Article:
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A Heart for Others

A Heart for Others

There is much hardship in the world. That certain “been through it” look can be detected in the eyes of pain ravaged people everywhere. It is captured in Photo Journalist’s depictions of starving children with their bloated bellies, or in the aftermath of national disasters and catastrophes, with people tearfully sifting through the rubble of destroyed homes. Lobbies of emergency rooms and intensive care units are places we see it often, as loved ones gather to strengthen each other and to mourn. When we share in the sorrows of another, we become a balm for the hurting soul, however slight the comfort may be.
Most recently I saw the same look in the eyes of a homeless man as he sat extending a pauper’s paper cup for change. His face tried to smile, but it was as if he had forgotten how. A half raised mouth corner is all he could manage, as his brow remained scrunched and wrinkled. We want to look away, to pretend we didn’t notice. It is too sad to think about; we don’t want to feel that pain along with them. Yet ignoring it does not make it go away.

Until experiencing the harsh realities of life through much anguish of heart and physical pain, and deep suffering, it is difficult to fully empathize with others. Everyone at some time must pass through the dark valley of sorrow and suffering or loss. The unifying effect of sharing in the hurt of others is synergistically powerful. Jesus was moved with compassion for the hurting multitudes, saddened over the effects of sin on the world. The now cliché, “What would Jesus do?” has never been so pertinent as it is today for our responses to fellow mankind.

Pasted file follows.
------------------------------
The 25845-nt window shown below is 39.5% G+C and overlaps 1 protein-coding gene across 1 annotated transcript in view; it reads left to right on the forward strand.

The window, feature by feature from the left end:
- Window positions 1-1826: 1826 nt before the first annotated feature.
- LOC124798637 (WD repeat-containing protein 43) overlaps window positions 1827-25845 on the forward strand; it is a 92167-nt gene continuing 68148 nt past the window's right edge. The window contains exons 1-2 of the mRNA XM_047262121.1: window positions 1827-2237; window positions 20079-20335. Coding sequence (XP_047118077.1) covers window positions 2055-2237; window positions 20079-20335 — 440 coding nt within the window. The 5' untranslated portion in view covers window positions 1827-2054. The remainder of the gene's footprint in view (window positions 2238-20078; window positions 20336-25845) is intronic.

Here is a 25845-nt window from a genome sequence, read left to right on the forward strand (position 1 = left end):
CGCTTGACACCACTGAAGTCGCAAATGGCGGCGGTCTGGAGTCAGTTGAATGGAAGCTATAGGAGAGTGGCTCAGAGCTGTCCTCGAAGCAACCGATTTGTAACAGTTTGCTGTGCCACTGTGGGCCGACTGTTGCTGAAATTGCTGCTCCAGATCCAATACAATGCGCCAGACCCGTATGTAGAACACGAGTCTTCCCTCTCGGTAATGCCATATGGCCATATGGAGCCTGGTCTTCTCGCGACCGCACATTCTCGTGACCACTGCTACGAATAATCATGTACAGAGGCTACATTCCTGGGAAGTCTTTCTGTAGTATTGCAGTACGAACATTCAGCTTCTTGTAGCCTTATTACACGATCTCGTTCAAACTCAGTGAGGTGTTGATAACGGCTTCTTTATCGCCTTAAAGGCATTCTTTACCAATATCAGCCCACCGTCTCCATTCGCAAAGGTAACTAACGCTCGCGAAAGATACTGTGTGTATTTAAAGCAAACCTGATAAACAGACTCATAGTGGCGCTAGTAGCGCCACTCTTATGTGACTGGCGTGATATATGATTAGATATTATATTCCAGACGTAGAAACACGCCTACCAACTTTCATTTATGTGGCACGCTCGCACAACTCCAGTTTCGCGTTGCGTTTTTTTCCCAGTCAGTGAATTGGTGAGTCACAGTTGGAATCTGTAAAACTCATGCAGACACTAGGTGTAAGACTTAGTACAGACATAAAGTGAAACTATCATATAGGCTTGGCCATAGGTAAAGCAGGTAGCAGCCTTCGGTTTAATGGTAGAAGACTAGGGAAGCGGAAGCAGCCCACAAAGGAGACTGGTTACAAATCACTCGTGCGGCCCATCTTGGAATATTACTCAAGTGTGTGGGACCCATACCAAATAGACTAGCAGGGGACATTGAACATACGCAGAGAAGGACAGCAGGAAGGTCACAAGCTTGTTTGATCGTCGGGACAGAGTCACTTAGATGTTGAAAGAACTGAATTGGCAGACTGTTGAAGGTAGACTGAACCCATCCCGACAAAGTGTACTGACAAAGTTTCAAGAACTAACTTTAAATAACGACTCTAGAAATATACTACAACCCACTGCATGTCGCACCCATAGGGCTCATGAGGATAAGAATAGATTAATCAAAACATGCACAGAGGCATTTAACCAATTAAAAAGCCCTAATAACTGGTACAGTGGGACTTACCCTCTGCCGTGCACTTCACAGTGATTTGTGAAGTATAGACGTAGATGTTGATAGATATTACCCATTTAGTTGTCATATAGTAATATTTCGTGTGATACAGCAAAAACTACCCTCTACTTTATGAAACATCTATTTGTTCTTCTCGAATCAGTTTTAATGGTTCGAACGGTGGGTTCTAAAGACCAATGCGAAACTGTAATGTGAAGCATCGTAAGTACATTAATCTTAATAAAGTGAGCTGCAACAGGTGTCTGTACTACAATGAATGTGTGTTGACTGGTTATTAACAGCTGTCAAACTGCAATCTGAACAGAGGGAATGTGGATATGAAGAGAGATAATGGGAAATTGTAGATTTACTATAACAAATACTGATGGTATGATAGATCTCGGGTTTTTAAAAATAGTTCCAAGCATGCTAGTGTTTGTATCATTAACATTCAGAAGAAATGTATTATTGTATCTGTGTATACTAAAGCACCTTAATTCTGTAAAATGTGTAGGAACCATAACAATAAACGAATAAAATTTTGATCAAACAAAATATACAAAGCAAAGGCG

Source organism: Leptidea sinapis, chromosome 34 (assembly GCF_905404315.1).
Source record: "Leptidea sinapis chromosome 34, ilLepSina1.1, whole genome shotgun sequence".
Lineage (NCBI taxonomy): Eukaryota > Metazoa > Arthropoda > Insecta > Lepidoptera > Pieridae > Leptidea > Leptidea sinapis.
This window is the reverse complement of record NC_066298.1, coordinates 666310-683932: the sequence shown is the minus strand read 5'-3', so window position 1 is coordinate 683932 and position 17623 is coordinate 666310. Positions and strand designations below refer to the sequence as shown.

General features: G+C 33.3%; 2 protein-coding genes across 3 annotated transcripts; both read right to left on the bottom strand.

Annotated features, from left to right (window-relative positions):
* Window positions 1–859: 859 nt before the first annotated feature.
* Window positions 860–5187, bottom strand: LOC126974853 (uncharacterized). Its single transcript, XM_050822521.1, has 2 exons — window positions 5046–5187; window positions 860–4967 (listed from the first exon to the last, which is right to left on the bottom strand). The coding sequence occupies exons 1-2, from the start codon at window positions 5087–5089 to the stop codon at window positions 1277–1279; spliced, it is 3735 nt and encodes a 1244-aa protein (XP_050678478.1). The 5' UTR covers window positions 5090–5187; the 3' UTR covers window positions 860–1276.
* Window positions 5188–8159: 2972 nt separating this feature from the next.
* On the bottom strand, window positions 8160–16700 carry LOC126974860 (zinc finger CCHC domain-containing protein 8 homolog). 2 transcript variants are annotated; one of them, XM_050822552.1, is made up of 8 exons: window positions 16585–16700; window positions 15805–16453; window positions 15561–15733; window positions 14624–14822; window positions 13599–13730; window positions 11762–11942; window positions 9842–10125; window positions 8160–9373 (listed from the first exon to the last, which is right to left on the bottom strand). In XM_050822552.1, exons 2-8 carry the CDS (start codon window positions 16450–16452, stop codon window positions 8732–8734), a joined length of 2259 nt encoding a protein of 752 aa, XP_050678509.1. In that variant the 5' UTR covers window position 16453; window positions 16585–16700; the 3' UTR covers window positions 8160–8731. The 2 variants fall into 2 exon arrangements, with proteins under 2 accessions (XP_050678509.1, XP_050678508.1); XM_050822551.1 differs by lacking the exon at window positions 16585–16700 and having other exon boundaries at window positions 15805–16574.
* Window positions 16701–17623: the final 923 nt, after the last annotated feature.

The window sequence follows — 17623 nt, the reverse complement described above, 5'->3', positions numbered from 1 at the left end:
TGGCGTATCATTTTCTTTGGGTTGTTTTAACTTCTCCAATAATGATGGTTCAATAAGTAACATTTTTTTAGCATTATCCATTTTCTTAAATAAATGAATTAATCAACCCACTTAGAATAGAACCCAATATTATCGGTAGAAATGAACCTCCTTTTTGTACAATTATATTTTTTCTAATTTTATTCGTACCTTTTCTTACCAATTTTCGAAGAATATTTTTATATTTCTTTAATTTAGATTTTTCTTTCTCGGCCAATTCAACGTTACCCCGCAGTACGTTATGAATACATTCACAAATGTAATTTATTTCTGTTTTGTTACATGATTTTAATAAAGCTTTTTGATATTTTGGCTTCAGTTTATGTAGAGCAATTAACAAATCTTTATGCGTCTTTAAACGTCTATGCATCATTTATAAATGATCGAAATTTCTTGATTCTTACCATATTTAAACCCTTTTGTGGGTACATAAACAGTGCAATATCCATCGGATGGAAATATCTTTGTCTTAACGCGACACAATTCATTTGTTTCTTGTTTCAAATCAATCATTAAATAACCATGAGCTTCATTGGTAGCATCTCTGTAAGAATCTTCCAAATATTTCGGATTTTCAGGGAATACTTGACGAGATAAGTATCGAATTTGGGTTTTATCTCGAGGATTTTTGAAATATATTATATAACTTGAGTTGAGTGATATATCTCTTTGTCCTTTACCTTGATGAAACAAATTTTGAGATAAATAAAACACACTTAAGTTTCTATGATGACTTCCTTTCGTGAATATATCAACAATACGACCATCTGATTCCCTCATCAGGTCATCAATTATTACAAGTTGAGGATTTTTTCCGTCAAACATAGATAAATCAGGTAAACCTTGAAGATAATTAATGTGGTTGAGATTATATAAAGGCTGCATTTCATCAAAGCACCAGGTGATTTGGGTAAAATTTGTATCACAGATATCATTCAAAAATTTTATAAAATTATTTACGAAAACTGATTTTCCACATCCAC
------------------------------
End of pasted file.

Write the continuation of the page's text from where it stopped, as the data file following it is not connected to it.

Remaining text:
The earnest desire of my heart is to do whatever I can to help alleviate the hurt that many people go through. If by God‘s love, I can erase just one scar, salve one heart, bandage one injury, or only point someone to a better life, some of my own suffering abates. Yet what is needed most is someone to enter into the hurt with us, to come along-side and weep with us–experience it with us. No words will do.

That homeless man’s response was amazing! I sat next to him on the sidewalk and we shared a candy bar. We didn’t speak much at all. His eyes brightened. Someone cared. Someone was willing to stop and feel the pain and show an understanding that, no, I don’t really know what you’ve been through. But I care. His goodbye was accompanied by a broad smile, a glimmer of hope for tomorrow.